Enzymes are used in Dairy Industry
present at concentrations of about 4.7% (w/v) in milk and the whey (supernatant)
left after the coagulation stage of cheese-making. Its presence in milk makes it
unsuitable for the majority of the world's adult population, particularly in
those areas which have traditionally not had a dairy industry. Real lactose
tolerance is confined mainly to peoples whose origins lie in Northern Europe or
the Indian subcontinent and is due to 'lactase persistence'; the young of all
mammals clearly are able to digest milk but in most cases this ability reduces
after weaning. Of the Thai, Chinese and Black American populations, 97%, 90% and
73% respectively, are reported to be lactose intolerant, whereas 84% and 96% of
the US White and Swedish populations, respectively, are tolerant. Additionally,
and only very rarely some individuals suffer from inborn metabolic lactose
intolerance or lactase deficiency, both of which may be noticed at birth. The
need for low-lactose milk is particularly important in food-aid programmes as
severe tissue dehydration, diarrhoea and even death may result from feeding
lactose containing milk to lactose-intolerant children and adults suffering from
protein-calorie malnutrition. In all these cases, hydrolysis of the lactose to
glucose and galactose would prevent the (severe) digestive problems.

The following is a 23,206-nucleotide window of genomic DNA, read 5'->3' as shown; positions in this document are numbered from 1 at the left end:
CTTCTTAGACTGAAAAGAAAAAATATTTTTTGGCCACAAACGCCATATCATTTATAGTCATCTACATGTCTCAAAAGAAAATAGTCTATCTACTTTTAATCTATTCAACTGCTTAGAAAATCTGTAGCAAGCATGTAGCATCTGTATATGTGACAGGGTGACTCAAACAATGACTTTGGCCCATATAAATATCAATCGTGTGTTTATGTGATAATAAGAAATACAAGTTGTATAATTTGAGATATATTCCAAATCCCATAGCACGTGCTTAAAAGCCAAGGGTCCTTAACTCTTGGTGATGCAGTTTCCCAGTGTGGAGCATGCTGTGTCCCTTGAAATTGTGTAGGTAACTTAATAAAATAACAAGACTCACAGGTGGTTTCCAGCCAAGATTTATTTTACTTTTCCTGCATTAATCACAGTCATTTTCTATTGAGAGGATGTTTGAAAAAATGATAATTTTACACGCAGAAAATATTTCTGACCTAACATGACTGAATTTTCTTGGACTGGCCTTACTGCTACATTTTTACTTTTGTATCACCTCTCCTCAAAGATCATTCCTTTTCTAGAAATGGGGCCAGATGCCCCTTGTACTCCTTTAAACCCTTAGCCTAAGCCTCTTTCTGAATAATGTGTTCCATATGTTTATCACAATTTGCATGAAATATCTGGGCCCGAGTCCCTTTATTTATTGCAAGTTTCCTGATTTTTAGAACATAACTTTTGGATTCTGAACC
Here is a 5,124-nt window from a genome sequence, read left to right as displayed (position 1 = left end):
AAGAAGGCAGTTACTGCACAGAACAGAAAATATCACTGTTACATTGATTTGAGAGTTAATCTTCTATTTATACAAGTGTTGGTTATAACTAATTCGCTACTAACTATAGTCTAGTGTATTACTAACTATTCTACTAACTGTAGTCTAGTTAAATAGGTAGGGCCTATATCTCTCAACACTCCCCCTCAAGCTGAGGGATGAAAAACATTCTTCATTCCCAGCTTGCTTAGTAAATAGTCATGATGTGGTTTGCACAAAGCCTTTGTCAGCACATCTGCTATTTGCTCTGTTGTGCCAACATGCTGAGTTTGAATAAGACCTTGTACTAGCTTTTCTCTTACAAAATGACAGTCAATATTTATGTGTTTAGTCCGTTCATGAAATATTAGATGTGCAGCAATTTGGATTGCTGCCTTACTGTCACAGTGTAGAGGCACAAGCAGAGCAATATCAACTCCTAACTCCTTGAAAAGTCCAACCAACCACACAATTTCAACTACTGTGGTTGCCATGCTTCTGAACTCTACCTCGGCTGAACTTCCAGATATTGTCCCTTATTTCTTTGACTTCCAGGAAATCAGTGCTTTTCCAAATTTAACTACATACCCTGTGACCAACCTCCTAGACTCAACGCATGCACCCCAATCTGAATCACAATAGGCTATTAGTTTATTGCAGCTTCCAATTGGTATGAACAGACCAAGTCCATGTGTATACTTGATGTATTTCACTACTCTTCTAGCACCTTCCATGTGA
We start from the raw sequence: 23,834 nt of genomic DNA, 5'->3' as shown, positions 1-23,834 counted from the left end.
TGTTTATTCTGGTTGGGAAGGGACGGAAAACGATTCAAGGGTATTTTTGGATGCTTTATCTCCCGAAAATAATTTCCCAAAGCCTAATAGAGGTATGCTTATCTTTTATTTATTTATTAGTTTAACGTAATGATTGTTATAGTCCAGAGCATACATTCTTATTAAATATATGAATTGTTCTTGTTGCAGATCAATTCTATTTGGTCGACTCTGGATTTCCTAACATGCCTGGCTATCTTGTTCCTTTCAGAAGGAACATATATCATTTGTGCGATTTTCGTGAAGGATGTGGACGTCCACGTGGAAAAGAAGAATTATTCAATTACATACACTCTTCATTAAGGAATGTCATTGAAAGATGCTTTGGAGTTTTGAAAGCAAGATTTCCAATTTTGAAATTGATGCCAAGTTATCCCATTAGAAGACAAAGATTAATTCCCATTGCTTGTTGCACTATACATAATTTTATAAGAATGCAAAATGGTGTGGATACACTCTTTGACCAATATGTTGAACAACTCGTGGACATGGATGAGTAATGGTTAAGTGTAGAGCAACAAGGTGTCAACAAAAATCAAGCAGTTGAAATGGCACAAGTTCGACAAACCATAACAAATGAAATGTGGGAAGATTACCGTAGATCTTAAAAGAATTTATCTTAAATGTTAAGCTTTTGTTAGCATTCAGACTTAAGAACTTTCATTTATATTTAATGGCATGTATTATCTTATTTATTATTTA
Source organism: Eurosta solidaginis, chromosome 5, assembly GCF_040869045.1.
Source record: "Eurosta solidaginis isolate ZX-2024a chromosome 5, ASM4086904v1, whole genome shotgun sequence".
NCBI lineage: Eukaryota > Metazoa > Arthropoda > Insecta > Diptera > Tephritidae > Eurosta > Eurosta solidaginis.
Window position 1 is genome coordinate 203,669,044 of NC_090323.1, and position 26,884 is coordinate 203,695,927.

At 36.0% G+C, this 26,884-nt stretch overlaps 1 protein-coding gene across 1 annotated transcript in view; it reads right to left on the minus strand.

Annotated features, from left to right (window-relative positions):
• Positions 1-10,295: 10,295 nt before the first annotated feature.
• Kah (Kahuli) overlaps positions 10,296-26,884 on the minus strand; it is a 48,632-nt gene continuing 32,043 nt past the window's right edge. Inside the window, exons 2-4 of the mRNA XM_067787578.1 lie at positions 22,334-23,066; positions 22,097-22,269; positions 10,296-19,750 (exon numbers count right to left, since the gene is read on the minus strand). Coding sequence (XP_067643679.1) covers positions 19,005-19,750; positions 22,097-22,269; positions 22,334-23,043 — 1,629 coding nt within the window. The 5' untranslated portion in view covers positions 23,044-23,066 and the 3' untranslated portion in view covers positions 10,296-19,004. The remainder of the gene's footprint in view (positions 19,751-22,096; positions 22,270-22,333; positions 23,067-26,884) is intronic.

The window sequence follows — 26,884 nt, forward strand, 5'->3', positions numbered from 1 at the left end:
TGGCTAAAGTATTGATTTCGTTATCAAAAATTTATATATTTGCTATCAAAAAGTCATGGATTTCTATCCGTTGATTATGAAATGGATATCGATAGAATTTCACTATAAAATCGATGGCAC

problem presented by lactose is its low solubility resulting in crystal
formation at concentrations above 11 % (w/v) (4°C). This prevents the use of
concentrated whey syrups in many food processes as they have a unpleasant sandy
texture and are readily prone to microbiological spoilage. Adding to this
problem, the disposal of such waste whey is expensive (often punitively so) due
to its high biological oxygen demand. These problems may be overcome by
hydrolysis of the lactose in whey; the product being about four times as sweet (seeTable
1), much more soluble and capable of forming concentrated, microbiologically
secure, syrups (70% (w/v)).
be hydrolysed by lactase, a b-galactosidase.
it may be prepared from the dairy yeast Kluyveromyces fragilis (K. marxianus
var. marxianus), with a pH optimum (pH 6.5-7.0) suitable for the treatment of
milk, or from the fungi Aspergillus oryzae or A. niger, with pH optima (pH
4.5-6.0 and 3.0-4.0, respectively) more suited to whey hydrolysis. These enzymes
are subject to varying degrees of product inhibition by galactose. In addition,
at high lactose and galactose concentrations, lactase shows significant
transferase ability and produces b-1,6-linked galactosyl oligosaccharides.
Lactases are now used in the production of ice cream and sweetened flavoured and condensed milks. When added to milk or liquid whey (2000 U kg-1) and left for about a day at 5°C about 50% of the lactose is hydrolysed, giving a sweeter product which will not crystallise if condensed or frozen. This method enables otherwise-wasted whey to replace some or all of the skim milk powder used in traditional ice cream recipes. It also improves the 'scoopability' and creaminess of the product. Smaller amounts of lactase may be added to long-life sterilised milk to produce a relatively inexpensive lactose-reduced product (e.g. 20 U kg-1, 20°C, 1 month of storage). Generally, however, lactase usage has not reached its full potential, as present enzymes are relatively expensive and can only be used at low temperatures.